Story Spine: my scaffold, our first experience

This week, I introduced storytelling to my K/1 class using a modified Story Spine.  Kenn Adams explains the Story Spine in his wonderful book, How to Improvise a Full Length Play.  While I LOVE this structure because of its inherent causal relationships...and while I use it ALL the time and find great value in its numerous applications...I have created a different structure for introducing storytelling to primary students. 



Carrie's Modified Introductory Story Spine
Once upon a time...
***
S/he liked...
But s/he was afraid of...
One day...
And then...
And then...
***
Later on...
By the end of______...

Every time I've included *** I assume the storytellers will elaborate with as much detail as is necessary for the story.  I like specifying that the main character has likes and fears with this structure.  As I guide little ones through telling stories (and as I often guide older players), I remind them to keep the main character central to the story.  I also guide the storytellers to incorporate the likes and fears throughout the story.  It's a delicate dance, my friends.

Our in-class storytelling involved much drama, fantasy and peril.  It also elicited emotional responses from my students.  It's hard for ANY storyteller to give up her or his OWN story for the story of the group.  Beginning improvisers have a tough time with this, as well.  Add in a healthy dash of early-childhood egocentric nature into the mix, and voila: you have a potential crisis on your hands.  Luckily, we have a super-hero strategy to the rescue: THE PAIR-SHARE.

Me: Show me, using your thumbs, how well you liked telling that story together.
Lots of thumbs up, a few to the side, a few emphatically shoved DOWN. 
Me: Oh, yeah...it's hard to let your ideas go, huh?
Head nods.
Me: Did some of you have OTHER ideas for the ending of that story?
Every hand shoots up.
Me: Great.  Every story has many, many possibilities.  Tell your partner what your idea was.
Lots of excited talking and listening.
Me: It turns out that there are an infinite number of possible stories to tell.  And so many ways to tell those stories.  There is no wrong way to tell it, huh?  Now that we're transitioning into Activity Time, I wonder if some of you will want to tell that story--or a different story--with a friend or two or three.  Hmm...maybe some of you will want to act it out.

And then the princesses took over the center of the classroom.  With a few Loch Ness monsters mixed in for good measure.

Improv and Project-Based Learning: The Background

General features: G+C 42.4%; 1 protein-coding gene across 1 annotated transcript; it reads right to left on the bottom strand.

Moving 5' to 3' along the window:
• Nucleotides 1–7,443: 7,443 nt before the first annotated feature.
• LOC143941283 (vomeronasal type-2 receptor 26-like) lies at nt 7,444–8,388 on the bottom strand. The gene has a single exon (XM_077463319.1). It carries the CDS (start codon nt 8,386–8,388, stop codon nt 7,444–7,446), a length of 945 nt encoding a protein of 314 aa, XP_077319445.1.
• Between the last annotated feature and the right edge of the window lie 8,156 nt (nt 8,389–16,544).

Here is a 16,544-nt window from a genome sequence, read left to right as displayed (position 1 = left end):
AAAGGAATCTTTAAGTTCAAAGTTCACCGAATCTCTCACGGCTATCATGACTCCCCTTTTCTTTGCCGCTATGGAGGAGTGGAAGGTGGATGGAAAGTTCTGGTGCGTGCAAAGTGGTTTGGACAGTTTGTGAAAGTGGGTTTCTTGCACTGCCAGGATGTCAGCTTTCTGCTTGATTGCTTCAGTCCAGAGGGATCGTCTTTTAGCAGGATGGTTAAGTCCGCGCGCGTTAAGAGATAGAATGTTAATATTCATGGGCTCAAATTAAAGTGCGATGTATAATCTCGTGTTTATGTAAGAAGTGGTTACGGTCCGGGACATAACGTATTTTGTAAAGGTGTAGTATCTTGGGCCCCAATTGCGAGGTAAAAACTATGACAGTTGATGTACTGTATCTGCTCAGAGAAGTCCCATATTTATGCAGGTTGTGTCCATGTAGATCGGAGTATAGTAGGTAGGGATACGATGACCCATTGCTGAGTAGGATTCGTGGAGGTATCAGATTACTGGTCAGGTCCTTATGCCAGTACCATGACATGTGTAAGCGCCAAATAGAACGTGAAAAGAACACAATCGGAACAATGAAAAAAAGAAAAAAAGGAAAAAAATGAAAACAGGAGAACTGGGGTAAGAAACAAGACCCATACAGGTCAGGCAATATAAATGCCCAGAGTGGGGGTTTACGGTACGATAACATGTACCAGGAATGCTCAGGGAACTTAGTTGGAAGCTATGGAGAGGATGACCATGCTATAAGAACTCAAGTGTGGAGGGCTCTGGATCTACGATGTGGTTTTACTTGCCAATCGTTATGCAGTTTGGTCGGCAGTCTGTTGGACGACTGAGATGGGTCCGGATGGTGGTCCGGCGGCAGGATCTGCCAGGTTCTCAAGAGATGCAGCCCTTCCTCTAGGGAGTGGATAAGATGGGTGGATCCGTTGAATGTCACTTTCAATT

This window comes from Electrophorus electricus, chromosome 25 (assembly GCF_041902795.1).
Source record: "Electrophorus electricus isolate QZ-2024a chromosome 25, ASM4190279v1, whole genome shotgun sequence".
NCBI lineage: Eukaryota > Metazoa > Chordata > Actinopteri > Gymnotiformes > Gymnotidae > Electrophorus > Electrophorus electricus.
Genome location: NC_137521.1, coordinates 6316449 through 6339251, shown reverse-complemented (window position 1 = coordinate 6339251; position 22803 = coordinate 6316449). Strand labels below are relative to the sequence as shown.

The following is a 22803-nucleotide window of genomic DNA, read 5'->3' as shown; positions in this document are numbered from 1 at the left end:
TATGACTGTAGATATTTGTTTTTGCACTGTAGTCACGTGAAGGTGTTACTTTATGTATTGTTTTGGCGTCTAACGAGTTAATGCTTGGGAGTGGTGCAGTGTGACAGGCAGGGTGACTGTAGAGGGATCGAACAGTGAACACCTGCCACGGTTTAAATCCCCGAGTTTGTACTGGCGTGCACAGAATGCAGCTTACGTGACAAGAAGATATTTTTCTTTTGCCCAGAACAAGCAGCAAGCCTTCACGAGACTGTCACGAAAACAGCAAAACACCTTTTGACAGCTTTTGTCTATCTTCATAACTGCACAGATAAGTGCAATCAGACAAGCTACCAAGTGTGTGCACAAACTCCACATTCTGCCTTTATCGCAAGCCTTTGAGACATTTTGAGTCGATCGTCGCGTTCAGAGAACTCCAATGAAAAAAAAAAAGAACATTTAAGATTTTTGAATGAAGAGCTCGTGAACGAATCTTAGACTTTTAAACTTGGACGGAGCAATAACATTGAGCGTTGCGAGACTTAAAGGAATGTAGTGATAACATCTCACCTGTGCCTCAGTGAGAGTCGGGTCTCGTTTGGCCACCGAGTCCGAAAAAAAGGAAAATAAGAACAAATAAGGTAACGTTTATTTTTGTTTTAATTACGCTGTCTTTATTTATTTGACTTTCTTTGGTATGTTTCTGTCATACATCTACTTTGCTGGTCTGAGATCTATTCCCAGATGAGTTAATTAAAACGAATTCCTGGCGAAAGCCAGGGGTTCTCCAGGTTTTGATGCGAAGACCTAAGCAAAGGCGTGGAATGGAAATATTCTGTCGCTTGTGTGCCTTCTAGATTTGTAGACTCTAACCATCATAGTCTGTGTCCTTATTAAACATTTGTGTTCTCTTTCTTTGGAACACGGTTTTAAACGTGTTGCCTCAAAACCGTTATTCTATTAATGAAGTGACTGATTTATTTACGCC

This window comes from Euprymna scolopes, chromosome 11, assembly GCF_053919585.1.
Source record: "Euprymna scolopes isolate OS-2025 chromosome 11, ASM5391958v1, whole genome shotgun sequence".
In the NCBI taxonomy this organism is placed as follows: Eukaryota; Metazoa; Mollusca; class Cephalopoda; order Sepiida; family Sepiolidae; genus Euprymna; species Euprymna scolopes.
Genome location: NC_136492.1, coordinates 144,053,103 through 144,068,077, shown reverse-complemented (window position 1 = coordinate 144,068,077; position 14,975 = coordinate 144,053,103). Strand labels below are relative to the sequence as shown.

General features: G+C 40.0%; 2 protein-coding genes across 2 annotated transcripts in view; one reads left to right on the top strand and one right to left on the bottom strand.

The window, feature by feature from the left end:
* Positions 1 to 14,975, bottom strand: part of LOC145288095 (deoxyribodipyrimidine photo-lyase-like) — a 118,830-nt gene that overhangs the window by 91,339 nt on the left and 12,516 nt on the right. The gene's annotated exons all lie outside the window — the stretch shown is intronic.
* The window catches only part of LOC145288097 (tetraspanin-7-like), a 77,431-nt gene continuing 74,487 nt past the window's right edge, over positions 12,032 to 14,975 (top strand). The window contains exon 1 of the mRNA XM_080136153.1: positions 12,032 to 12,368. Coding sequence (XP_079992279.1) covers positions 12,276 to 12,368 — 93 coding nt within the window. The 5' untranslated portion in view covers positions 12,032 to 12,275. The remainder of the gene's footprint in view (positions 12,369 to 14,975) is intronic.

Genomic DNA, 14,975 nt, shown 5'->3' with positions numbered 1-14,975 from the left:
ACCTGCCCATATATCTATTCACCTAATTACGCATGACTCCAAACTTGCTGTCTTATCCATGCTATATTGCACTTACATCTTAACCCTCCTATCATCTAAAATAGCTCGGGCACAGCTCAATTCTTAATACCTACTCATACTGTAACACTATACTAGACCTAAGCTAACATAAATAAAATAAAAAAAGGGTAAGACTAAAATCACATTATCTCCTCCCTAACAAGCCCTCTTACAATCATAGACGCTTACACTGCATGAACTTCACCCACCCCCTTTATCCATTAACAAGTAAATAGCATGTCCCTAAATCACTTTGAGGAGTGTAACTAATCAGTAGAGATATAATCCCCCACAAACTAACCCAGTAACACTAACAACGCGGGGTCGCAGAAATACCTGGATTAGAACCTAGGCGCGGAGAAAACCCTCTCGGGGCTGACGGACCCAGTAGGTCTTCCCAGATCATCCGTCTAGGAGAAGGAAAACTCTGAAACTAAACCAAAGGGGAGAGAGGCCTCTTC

I love using games to build concepts and an understanding of the principles of improv in the classroom.  The applications are vast and impressive...and my experience has only scratched the surface of their possibilities.  Whether used as stand-alone activities or as a part of a workshop, I will always integrate improv games into my teaching.

However, I've been eager to explore a different approach to the use of improvisational theater in the classroom as well: project-based learning through a collaboratively-created context.  In her seminal book on improv, Improvisation for the Theater, Viola Spolin recommends using actual props, costumes and a specific stage space for young children.  Although many 5-8 year-olds naturally play using space object (mime) props,  costumes, and settings, the abstract nature of these representations is difficult for some in any situation; they are challenging for many when presented in a structured classroom activity.

Jeff Cresswell's book, Creating Worlds, Constructing Meaning: The Scottish Storyline Method, describes both the philosophy and methodology of this PBL approach to learning.  He provides detailed descriptions of Storyline units, including his reflections about the process and the students' broad and deep learning.  My team of K/1 colleagues is currently embarking upon a Storyline of "an ideal classroom / ideal school" in which each of our five classes discusses and then creates a frieze of our dream classroom, and then our students develop characters to interact within this space.  I'll be discussing our experiences with this process on this blog in the coming weeks.

Lastly, my work with Storyline is guided by Dorothy Heathcote and her Mantle of the Expert approach to education.  For the next week, I'll be posting quotations and my thoughts related to Heathcote and Bolton's Drama for Learning.  Here is Gavin Bolton's summary of Heathcote's principles upon which her work is based: